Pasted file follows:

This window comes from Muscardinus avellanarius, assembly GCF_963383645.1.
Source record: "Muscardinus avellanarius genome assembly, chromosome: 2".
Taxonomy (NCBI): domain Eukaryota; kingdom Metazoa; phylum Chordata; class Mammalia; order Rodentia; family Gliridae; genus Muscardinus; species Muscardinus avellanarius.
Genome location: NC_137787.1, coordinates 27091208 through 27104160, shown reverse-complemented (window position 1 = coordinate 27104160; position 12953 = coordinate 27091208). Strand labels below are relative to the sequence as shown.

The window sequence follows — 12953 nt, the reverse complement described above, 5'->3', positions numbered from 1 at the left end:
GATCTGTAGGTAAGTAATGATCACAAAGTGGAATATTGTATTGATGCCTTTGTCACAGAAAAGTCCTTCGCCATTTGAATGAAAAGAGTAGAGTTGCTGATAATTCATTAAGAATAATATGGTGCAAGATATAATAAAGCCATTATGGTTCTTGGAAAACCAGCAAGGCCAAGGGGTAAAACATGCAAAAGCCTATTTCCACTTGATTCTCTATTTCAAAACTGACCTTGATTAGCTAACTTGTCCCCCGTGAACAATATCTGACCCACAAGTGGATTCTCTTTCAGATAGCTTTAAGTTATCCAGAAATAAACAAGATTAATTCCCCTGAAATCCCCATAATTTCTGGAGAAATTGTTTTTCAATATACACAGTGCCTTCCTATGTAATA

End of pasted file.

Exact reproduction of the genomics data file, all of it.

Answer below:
This window comes from Muscardinus avellanarius, assembly GCF_963383645.1.
Source record: "Muscardinus avellanarius genome assembly, chromosome: 2".
Taxonomy (NCBI): domain Eukaryota; kingdom Metazoa; phylum Chordata; class Mammalia; order Rodentia; family Gliridae; genus Muscardinus; species Muscardinus avellanarius.
Genome location: NC_137787.1, coordinates 27091208 through 27104160, shown reverse-complemented (window position 1 = coordinate 27104160; position 12953 = coordinate 27091208). Strand labels below are relative to the sequence as shown.

The window sequence follows — 12953 nt, the reverse complement described above, 5'->3', positions numbered from 1 at the left end:
GATCTGTAGGTAAGTAATGATCACAAAGTGGAATATTGTATTGATGCCTTTGTCACAGAAAAGTCCTTCGCCATTTGAATGAAAAGAGTAGAGTTGCTGATAATTCATTAAGAATAATATGGTGCAAGATATAATAAAGCCATTATGGTTCTTGGAAAACCAGCAAGGCCAAGGGGTAAAACATGCAAAAGCCTATTTCCACTTGATTCTCTATTTCAAAACTGACCTTGATTAGCTAACTTGTCCCCCGTGAACAATATCTGACCCACAAGTGGATTCTCTTTCAGATAGCTTTAAGTTATCCAGAAATAAACAAGATTAATTCCCCTGAAATCCCCATAATTTCTGGAGAAATTGTTTTTCAATATACACAGTGCCTTCCTATGTAATA